byte data is returned (the Perl default). If there is an encoding,
PerlIO converts the data (for example, a read) to the default utf8
via the Encode layer.

I thought file handles were now PerlIO objects but I can't find
any documentation on methods, that maybe could help me to find out
info on attached (en/de)coding layers.

perldoc PerlIO
[ SNIP ]
Querying the layers of filehandles

The following returns the names of the PerlIO layers on a
filehandle.

my @layers = PerlIO::get_layers($fh); # Or FH, *FH, "FH".

And maybe possibly manipulate (temporarily) the layer interactions.

perldoc PerlIO
[ SNIP ]
:pop
A pseudo layer that removes the top-most layer. Gives perl
code a way to manipulate the layer stack.




John
 
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S

sln

Hi, this subject has probably been hashed over.
Maybe someone can steer me in the right direction.

If I could actually get un-alterred data from the first
4 bytes of data from a file I could check this myself
(UTF and BOM is all I care about).

And I can get byte data if the file hasn't had an encoding
translation added to the PerlIO layer. It seems that even
sysread bytes, in that case are decoded (if a layer is specified
at open time, or via binmode).

I've got a module that recieves a file handle and starts to work on
data. If there is no encoding layer associated with the file handle,
byte data is returned (the Perl default). If there is an encoding,
PerlIO converts the data (for example, a read) to the default utf8
via the Encode layer.

I thought file handles were now PerlIO objects but I can't find
any documentation on methods, that maybe could help me to find out
info on attached (en/de)coding layers.

perldoc PerlIO
[ SNIP ]
Querying the layers of filehandles

The following returns the names of the PerlIO layers on a
filehandle.

my @layers = PerlIO::get_layers($fh); # Or FH, *FH, "FH".

And maybe possibly manipulate (temporarily) the layer interactions.

perldoc PerlIO
[ SNIP ]
:pop
A pseudo layer that removes the top-most layer. Gives perl
code a way to manipulate the layer stack.




John

Thanks John. I went all through the PerlIO docs today and PerlIOl
yesterday. Didn't really want to but Encoding led me there. I was
somehow stuck in Encoding::perlIO docs, had to go down more in the
left pane to find PerlIO.

Did massive tests to learn how the stack works (more like a list).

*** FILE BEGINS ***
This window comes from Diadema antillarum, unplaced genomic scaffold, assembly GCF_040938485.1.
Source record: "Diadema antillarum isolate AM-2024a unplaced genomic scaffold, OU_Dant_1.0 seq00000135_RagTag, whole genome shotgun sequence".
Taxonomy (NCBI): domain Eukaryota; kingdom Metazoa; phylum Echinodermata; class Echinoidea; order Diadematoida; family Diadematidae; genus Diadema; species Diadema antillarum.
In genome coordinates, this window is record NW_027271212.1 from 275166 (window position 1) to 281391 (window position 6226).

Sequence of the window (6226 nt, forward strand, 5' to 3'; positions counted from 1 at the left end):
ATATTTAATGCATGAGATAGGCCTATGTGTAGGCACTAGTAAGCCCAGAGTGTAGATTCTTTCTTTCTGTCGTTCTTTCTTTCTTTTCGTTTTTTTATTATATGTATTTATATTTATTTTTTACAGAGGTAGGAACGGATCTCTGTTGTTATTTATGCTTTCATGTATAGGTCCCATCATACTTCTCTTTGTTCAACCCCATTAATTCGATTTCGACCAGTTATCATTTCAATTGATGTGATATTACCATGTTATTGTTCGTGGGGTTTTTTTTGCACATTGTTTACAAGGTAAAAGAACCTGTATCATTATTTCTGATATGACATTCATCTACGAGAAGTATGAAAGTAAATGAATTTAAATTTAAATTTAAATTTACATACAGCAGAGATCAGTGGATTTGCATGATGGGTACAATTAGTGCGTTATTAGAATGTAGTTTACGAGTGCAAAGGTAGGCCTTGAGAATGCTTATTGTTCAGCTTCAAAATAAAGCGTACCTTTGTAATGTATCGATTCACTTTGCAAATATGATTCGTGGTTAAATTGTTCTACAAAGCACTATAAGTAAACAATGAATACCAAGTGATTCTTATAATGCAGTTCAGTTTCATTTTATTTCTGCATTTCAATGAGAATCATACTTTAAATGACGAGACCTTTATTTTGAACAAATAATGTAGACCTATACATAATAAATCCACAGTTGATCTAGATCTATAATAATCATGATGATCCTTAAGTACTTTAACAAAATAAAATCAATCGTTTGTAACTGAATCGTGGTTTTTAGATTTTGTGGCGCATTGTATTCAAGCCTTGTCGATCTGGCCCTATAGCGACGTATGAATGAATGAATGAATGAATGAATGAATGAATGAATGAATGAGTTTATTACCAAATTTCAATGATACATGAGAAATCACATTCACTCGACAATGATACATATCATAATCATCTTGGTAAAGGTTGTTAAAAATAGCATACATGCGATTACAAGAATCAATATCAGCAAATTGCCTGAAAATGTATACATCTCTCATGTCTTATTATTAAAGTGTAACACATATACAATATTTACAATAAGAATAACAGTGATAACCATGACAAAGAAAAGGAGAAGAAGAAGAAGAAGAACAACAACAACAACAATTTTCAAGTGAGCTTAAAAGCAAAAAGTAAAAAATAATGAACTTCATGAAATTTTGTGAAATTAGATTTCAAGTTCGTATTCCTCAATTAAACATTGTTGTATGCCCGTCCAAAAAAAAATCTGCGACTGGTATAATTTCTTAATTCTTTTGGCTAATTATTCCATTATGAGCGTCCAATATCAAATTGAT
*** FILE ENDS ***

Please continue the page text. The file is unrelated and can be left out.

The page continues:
There is not much really you can do, I played with :raw, :pop, :bytes,
added multiple :encoding() layers to see how the stack works
(this is a mistake that this is actually allowed). All the time
debug printing the layer list, etc.. And :via() was interresting.
And I am not %100 sure about :encoding() layers filter accuracy.
Write a file out to UTF-16/32 (LE/BE) and its not read in the same.
On utf-32 it doesen't even write out the fffe sequence (looked at
it with a hex editor). Its probably my OS (windows) or my perl config.

I settled on this below to work rock-solid. Guess has more experience
than me on BOM (heuristics).

-sln

###################
open my $fh, $fname or die "can't open $fname...";
#binmode ($fh, ":encoding(UTF-16)");
#binmode ($fh, ":utf8");

# UTF-8/16/32 check
# ------------------
my ($UtfMsg, $Layers) = (
'UTF Check: ',
':'.join (':', PerlIO::get_layers($fh)).':'
);

if ($Layers =~ /:encoding/) {
$UtfMsg .= "Already have encoding layer";
} else {
my ($count, $sample);
my $utf8layer = $Layers =~ /:utf8/;

binmode ($fh, ":bytes");
seek ($fh, 0, 0);

if (defined($count = sysread ($fh,$sample,4,0)) && $count > 0)
{
seek ($fh, 0, 0);
use Encode::Guess;

my $decoder = guess_encoding ($sample); # ascii/utf8/BOMed UTF

if (ref($decoder)) {
my $name = $decoder->name;
$decoder = '. Do nothing';
$UtfMsg .= "guess $name";
if ($name =~ /UTF.*?(?:16|32)/i) {
# $name =~ s/(?:LE|BE)$//i;
$decoder = ". Adding $name layer";
binmode ($fh, ":encoding($name)");
}
}
$UtfMsg .= $decoder if (defined $decoder);
}
binmode ($fh, ":utf8") if ($utf8layer);
}

print STDERR "\n$UtfMsg ..\n";
#############